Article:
I am a visual art teacher in the Primary Years Programme at an IB international school in Hong Kong. We are currently in week number six of online learning due to campus closure resulting from the coronavirus disease (COVID-19) precautions. Since many other schools around the world are considering or already moving into online learning, I thought I would share some notes for getting started and a few takeaways from my own online experience so far, as an art teacher.
At my school, we are using our school blog sites to post lessons for all specialist teachers for grades pre-k through grade three. Students access our blog posts through their homeroom teacher’s site. We use Weebly to host our specialist blogs and homeroom sites. For grades four and five, we are using Google classroom. We use Vimeo for hosting original videos and use sites such as safeyoutube for sharing Youtube video links.
My approach for online art lessons focuses on trying to best serve the student and family needs.
Parents are suddenly in the role of teacher as they guide their primary-age children through all the details of their online learning lessons for every subject area, establishing routines, dealing with different ways of learning mathematics and other subjects, learning tech skills like posting to Seesaw, while many of them are also working full-time and supporting more than one child. Some of our families have been on the road since we started. Since we are an international school, we have families in a variety of time zones at the moment. Some students have only limited access to art making materials. It’s not an easy role for the parents or the students, so…
keep things simple.
As often as I can, I make connections with what students are doing in the homeroom lessons.
Assignments are open-ended and possible with a variety of materials. “The child is the artist.” For example in grade four: “While watching the video about the life and artwork of Alma Woodsey Thomas, notice how she used rhythm and color patterns in her paintings. For your assignment, create some artwork (2D or 3D) using any materials available and consider how you could use these concepts of rhythm or color pattern in your own piece.”
Our specialist teachers post lessons once per week and recently started a “specialist day” on Tuesdays when primary students focus only on work from their specialist teachers. Homeroom teachers appreciate this because they use that day for planning and students love it because it’s “sickkkkk” as one grade five student responded.
Our specialist team just moved into using a simple common structure. Each lesson has three very short parts:
WATCH (a video)
DO (an assignment)
POST (to Seesaw, Padlet, Google Classroom, etc.)
That similar structure keeps things from being too wordy and allows parents to quickly scan an assignment for critical information.
I try to keep the videos short, friendly and sometimes humorous.
I respond to every student’s art Seesaw or Google classroom assignment turned in with a specific comment about their work.
I set up a pop-up art gallery through Padlet for each grade level to share artwork with their peers.
Padlet and Google Forms are great ways to get comments and insights from students. You can ask them thought-provoking questions and do visual thinking routines like see-think-wonder.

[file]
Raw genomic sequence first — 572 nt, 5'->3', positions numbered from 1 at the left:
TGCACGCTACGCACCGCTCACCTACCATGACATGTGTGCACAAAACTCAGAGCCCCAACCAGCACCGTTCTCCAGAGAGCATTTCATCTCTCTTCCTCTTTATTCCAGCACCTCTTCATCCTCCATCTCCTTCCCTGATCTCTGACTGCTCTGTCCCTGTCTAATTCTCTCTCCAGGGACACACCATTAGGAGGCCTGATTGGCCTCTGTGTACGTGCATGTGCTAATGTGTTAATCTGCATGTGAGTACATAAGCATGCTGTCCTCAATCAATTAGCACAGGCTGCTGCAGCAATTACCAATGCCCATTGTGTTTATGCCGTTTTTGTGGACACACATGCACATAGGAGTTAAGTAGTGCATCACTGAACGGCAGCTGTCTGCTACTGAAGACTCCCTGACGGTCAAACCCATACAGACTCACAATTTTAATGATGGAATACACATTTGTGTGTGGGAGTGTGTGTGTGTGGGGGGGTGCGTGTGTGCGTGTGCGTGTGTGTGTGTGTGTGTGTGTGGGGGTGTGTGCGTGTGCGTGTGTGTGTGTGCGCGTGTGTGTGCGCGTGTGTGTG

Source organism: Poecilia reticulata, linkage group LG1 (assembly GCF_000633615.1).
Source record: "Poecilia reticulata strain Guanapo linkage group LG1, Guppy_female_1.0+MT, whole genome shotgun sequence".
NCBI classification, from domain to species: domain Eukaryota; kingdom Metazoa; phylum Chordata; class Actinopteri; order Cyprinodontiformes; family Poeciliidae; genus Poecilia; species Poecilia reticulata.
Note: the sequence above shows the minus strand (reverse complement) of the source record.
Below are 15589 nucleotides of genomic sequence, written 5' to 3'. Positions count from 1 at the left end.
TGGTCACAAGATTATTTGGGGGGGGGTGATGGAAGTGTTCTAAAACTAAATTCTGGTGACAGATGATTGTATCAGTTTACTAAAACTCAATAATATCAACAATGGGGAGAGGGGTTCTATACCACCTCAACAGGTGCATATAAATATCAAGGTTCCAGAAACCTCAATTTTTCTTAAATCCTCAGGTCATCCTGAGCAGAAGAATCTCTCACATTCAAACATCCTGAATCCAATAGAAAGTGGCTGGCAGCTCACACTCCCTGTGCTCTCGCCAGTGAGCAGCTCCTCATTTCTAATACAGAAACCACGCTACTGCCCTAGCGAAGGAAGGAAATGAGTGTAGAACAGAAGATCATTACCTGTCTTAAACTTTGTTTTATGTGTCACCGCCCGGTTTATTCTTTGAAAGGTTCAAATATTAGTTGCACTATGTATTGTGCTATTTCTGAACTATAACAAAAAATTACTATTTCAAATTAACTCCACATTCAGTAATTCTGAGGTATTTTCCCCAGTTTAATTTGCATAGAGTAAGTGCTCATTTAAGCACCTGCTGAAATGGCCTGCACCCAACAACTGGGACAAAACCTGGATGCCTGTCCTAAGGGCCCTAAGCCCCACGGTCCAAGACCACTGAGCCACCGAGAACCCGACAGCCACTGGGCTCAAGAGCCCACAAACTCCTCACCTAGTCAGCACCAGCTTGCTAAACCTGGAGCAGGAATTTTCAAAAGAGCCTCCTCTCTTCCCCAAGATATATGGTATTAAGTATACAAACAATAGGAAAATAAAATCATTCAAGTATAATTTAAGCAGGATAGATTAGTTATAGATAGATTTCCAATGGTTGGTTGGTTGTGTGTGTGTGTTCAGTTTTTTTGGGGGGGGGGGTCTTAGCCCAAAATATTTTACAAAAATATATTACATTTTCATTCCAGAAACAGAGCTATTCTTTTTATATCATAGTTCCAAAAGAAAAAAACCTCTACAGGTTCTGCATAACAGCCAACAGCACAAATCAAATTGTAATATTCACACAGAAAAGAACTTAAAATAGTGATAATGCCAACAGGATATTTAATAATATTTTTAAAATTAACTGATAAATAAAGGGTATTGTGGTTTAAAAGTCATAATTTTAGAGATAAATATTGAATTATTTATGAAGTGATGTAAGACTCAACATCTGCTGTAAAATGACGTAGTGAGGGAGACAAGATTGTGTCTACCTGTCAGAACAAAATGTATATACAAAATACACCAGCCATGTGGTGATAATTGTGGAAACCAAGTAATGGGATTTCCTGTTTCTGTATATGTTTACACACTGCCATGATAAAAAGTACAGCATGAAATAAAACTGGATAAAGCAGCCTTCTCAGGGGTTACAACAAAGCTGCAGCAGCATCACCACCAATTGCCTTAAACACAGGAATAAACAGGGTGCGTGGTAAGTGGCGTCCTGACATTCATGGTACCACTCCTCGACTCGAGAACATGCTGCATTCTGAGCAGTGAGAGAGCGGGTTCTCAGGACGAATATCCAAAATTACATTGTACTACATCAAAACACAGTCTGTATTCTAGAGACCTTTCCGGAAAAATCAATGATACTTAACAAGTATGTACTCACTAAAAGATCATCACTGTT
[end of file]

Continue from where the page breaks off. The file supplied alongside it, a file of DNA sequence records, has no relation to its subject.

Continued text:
I add a storybook read-aloud video to my lessons each week (usually art related). I use the same read-aloud video with all grade levels for that week (stories like Ish or Art Dog).
Our school uses Google Meet. Specialist teachers manage those meets every Tuesday (“specialist day”). It’s great to have a chance to chat with the students who are able to log in. Each grade level has their own separate meet and time schedule. The meet time is for checking in for understanding about assignments or for students who want to share things they have been working on. Two teachers are in every meet. Additionally, we record those sessions with a screen recording for child protection (Chrome extension Screencastify).
We use parent surveys to ask about things such as the workload, organization, etc.
Parents and students can email specialist teachers directly about their assignments, if they have any questions.
If you are moving into school campus closure due to the coronavirus, there are a number of things that might affect your emotions, stress and energy levels. Read reputable websites that have information about the disease, instead of only relying on sensationalized news reports and Facebook posts. Some teachers mentioned to me that they feel a type of mourning over the loss of being able to teach their students in person. I’m a glass-half-full person and I’m looking for ways to make this a meaningful experience for students. It has definitely been a learning curve for me!
After the first three weeks of online learning, I felt like my body was suffering from sitting all day instead of standing, missing the gym and other activities. I bought a yoga mat for home and now I’m more conscious of taking the stairs, hiking in nature, rowing and finding other ways to exercise. I’m limiting sweets, drinking mostly water and herbal tea, and eating healthy foods. It’s boring sometimes, but we need to keep our immune systems healthy. I’m reading things for enjoyment and staying connected to friends and family daily via social media.
Let’s Support Each Other
If you are just starting to use online learning with your art students, I wish you the very best. Let’s all keep sharing ideas and support each other through our professional learning networks in social media!